We must not also ignore the specific political and administrative tools deployed by the BJP here. They tell us of a different model of a general power that has emerged all over India. However, on one count, which is most important to me, is the fact that the sixties were certainly a time of war and our present-day reality is also experiencing a war of a different kind. The actors only have changed.

It needs to be recalled that the Hindu Mahasabha and the Jana Sangh failed to penetrate the refugee colonies. The communists penetrated in the fifties and sixties of the last century and turned the refugees into fighting partyworkers who rejected their communal hangover. What do you think of that situation?

Drawing a straight genealogy beginning with the Hindu Mahasabha and the Jana Sangh gives us some clue to the BJP’s current acceptability, but if we stress that too much we shall miss the specifics of this time.

Take the refugee colonies. With the advance of globalisation and neo-liberalism, urban economy and politics have transformed noticeably. Land ownership in these erstwhile colonies, urban development, growth of the service sector, etc., have made a significant section of the population of these areas susceptible to neo-rich ideologies openly espoused by the Right.

The dream of the Hindu Rashtra gains strength with the advance of this neoliberalism. The old unity of nationalism and liberalism, as was evident in Rabindranath’s Gora, does not work anymore. Monetarism, neoliberalism and globalisation have combined to turn the quest into a kind of nationalism that survives on hatred.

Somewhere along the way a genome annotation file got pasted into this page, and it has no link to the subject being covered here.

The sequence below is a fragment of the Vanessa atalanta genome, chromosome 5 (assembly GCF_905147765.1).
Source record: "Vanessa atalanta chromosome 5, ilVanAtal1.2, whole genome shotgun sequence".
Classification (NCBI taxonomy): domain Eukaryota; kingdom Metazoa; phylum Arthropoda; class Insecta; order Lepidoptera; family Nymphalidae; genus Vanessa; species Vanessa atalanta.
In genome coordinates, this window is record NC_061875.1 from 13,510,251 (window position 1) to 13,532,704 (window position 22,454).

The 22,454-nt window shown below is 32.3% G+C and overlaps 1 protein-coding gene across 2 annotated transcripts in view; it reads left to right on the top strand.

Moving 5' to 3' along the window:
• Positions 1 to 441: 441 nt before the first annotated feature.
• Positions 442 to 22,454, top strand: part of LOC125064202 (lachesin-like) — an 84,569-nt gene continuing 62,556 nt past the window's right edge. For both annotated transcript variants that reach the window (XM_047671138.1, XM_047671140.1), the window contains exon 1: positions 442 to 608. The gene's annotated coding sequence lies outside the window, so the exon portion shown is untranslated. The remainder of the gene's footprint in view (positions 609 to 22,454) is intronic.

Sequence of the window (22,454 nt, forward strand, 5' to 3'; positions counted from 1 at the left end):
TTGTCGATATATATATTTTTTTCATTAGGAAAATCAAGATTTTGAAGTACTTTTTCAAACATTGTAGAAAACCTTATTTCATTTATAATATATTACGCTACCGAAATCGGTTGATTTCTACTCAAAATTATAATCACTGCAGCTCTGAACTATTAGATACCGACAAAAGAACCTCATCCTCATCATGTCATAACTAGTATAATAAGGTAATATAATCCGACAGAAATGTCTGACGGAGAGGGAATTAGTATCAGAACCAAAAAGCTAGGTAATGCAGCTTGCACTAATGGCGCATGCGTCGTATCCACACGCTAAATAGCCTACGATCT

In many cases refugees, particularly their later generations, became the flag bearers of hatred and revenge. The refugee as the flag bearer of the religious Right is not something new. Do not forget Israel. Usually they turn against minorities.

It is a big challenge to emancipative politics as to how to combat hatred that has made many sections of the population subjects of a distinct kind of politics. One thing is sure: synthetic secularism will not be able to mount this struggle. The refugee colonies are a big testimony. But why blame the refugee colonies only? This you will find in so-called settled areas too.

If I ask you to compare the Bengal of sixties and seventies of the last century with the present moment rent by the war cry of “Jai Shri Ram”, what would be the end-product of your comparison?